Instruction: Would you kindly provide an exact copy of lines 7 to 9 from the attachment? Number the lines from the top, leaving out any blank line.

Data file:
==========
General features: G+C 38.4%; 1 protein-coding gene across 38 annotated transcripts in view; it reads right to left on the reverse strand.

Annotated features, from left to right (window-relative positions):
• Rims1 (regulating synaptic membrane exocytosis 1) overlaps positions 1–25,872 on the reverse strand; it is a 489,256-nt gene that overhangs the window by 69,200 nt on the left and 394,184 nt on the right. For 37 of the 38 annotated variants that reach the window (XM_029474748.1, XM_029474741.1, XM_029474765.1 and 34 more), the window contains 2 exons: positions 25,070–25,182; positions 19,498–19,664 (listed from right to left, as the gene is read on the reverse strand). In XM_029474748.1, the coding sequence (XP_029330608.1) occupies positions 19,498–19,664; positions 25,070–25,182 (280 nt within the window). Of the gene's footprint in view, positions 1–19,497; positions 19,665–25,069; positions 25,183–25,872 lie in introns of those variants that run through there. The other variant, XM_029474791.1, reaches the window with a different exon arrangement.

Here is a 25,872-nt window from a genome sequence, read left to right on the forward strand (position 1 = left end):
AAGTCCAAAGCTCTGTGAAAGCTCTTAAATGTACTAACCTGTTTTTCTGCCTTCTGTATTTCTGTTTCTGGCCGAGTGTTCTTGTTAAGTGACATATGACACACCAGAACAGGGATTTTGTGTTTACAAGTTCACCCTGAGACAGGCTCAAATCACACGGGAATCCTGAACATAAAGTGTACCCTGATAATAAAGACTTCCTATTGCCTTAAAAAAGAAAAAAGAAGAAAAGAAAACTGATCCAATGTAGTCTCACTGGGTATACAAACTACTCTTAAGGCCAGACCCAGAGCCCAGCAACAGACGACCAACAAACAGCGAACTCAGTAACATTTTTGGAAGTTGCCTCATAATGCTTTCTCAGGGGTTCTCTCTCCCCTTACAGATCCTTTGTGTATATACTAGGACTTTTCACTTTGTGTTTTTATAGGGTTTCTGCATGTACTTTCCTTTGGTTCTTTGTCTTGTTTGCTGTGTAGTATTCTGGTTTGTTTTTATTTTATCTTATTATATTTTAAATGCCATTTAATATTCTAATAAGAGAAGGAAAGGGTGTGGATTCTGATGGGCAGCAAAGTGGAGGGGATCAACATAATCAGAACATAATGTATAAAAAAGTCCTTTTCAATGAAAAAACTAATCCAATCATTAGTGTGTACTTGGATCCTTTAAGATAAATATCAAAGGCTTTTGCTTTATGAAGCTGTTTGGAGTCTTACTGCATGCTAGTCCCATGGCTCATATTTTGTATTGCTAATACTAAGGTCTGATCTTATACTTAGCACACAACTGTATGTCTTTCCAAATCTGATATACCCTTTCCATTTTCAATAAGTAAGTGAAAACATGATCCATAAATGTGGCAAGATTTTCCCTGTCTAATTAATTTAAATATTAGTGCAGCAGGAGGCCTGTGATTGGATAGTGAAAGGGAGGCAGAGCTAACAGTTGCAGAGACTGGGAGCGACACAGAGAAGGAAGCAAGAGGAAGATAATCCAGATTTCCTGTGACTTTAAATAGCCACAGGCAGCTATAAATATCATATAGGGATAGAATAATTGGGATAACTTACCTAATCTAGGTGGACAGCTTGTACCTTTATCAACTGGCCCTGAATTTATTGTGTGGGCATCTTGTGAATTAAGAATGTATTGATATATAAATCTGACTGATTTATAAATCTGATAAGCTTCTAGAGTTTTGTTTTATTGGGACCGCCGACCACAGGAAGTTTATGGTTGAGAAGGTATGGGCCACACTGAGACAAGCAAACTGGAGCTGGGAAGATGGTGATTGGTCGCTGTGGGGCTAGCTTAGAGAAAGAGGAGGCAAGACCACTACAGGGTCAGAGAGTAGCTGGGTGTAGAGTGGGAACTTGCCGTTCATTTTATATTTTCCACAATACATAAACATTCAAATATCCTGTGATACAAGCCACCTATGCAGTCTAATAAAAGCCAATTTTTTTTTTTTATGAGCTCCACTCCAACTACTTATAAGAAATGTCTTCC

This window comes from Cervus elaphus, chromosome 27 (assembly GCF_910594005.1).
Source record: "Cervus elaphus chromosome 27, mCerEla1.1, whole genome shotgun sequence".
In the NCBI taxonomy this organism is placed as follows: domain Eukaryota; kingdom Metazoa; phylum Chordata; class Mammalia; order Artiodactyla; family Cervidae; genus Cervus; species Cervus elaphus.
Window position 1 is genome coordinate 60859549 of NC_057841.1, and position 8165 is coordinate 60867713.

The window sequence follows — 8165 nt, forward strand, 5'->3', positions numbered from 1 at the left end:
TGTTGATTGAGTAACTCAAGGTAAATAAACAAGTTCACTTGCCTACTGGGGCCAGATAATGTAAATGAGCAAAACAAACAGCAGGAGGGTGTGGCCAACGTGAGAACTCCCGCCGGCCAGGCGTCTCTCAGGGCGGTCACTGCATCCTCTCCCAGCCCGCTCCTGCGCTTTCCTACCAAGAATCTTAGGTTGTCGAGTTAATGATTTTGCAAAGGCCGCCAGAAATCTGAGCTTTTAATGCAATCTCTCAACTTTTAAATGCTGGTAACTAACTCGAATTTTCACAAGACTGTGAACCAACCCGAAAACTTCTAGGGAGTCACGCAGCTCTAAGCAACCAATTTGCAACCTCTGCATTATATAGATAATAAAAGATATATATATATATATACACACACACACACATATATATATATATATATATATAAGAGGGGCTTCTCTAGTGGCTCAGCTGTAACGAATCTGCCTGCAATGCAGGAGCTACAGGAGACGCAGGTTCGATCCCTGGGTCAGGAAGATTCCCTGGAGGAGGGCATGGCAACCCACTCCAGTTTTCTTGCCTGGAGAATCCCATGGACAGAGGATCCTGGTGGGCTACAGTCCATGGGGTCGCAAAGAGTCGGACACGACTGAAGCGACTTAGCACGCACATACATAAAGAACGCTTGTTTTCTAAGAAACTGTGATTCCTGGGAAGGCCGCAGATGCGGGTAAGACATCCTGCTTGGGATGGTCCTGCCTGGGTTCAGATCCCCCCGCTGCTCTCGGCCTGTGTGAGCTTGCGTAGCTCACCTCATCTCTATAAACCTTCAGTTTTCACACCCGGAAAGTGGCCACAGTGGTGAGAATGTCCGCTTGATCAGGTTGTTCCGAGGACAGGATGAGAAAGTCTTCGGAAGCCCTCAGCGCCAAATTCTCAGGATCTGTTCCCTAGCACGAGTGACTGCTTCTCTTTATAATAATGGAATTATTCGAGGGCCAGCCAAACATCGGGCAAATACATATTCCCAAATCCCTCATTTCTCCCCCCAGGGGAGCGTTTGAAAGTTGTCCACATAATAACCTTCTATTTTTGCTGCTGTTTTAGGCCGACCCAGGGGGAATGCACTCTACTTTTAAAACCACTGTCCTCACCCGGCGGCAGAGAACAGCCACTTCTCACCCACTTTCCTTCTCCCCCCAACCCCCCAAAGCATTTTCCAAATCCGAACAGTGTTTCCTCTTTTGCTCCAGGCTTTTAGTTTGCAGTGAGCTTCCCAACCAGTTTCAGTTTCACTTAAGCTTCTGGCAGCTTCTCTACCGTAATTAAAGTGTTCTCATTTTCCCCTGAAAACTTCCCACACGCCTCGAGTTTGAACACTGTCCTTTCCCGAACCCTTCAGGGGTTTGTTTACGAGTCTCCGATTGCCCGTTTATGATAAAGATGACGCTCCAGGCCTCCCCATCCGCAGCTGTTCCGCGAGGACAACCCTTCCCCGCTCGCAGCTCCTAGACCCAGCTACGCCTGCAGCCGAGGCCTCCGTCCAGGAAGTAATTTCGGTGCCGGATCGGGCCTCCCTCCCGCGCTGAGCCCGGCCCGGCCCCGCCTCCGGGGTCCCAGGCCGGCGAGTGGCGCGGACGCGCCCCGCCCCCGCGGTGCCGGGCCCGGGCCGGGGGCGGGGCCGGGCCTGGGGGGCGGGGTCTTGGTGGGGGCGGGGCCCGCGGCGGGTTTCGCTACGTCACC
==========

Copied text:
Source record: "Cervus elaphus chromosome 27, mCerEla1.1, whole genome shotgun sequence".
In the NCBI taxonomy this organism is placed as follows: domain Eukaryota; kingdom Metazoa; phylum Chordata; class Mammalia; order Artiodactyla; family Cervidae; genus Cervus; species Cervus elaphus.
Window position 1 is genome coordinate 60859549 of NC_057841.1, and position 8165 is coordinate 60867713.